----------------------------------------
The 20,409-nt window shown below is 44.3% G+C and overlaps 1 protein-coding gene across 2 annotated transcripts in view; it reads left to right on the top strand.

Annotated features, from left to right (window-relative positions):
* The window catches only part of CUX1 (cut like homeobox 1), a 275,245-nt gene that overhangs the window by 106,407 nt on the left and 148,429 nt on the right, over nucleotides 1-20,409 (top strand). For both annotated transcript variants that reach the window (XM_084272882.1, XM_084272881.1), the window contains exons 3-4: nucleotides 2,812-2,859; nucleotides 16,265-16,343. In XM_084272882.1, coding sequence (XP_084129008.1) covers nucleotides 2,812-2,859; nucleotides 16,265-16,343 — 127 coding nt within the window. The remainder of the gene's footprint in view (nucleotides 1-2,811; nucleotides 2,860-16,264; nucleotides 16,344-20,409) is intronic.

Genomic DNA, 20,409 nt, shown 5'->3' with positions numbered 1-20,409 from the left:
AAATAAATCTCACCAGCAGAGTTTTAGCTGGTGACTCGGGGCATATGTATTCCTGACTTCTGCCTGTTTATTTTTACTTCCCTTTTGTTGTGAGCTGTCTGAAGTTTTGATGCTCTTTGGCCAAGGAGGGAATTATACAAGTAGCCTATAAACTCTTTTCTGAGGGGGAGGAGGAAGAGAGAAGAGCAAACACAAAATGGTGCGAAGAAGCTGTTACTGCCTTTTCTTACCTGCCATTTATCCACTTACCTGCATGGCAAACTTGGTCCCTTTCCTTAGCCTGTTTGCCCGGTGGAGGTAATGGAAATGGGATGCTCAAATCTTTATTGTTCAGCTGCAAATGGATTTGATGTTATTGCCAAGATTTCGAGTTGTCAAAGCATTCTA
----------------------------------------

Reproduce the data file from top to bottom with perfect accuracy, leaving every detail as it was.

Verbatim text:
The 20,409-nt window shown below is 44.3% G+C and overlaps 1 protein-coding gene across 2 annotated transcripts in view; it reads left to right on the top strand.

Annotated features, from left to right (window-relative positions):
* The window catches only part of CUX1 (cut like homeobox 1), a 275,245-nt gene that overhangs the window by 106,407 nt on the left and 148,429 nt on the right, over nucleotides 1-20,409 (top strand). For both annotated transcript variants that reach the window (XM_084272882.1, XM_084272881.1), the window contains exons 3-4: nucleotides 2,812-2,859; nucleotides 16,265-16,343. In XM_084272882.1, coding sequence (XP_084129008.1) covers nucleotides 2,812-2,859; nucleotides 16,265-16,343 — 127 coding nt within the window. The remainder of the gene's footprint in view (nucleotides 1-2,811; nucleotides 2,860-16,264; nucleotides 16,344-20,409) is intronic.

Genomic DNA, 20,409 nt, shown 5'->3' with positions numbered 1-20,409 from the left:
AAATAAATCTCACCAGCAGAGTTTTAGCTGGTGACTCGGGGCATATGTATTCCTGACTTCTGCCTGTTTATTTTTACTTCCCTTTTGTTGTGAGCTGTCTGAAGTTTTGATGCTCTTTGGCCAAGGAGGGAATTATACAAGTAGCCTATAAACTCTTTTCTGAGGGGGAGGAGGAAGAGAGAAGAGCAAACACAAAATGGTGCGAAGAAGCTGTTACTGCCTTTTCTTACCTGCCATTTATCCACTTACCTGCATGGCAAACTTGGTCCCTTTCCTTAGCCTGTTTGCCCGGTGGAGGTAATGGAAATGGGATGCTCAAATCTTTATTGTTCAGCTGCAAATGGATTTGATGTTATTGCCAAGATTTCGAGTTGTCAAAGCATTCTA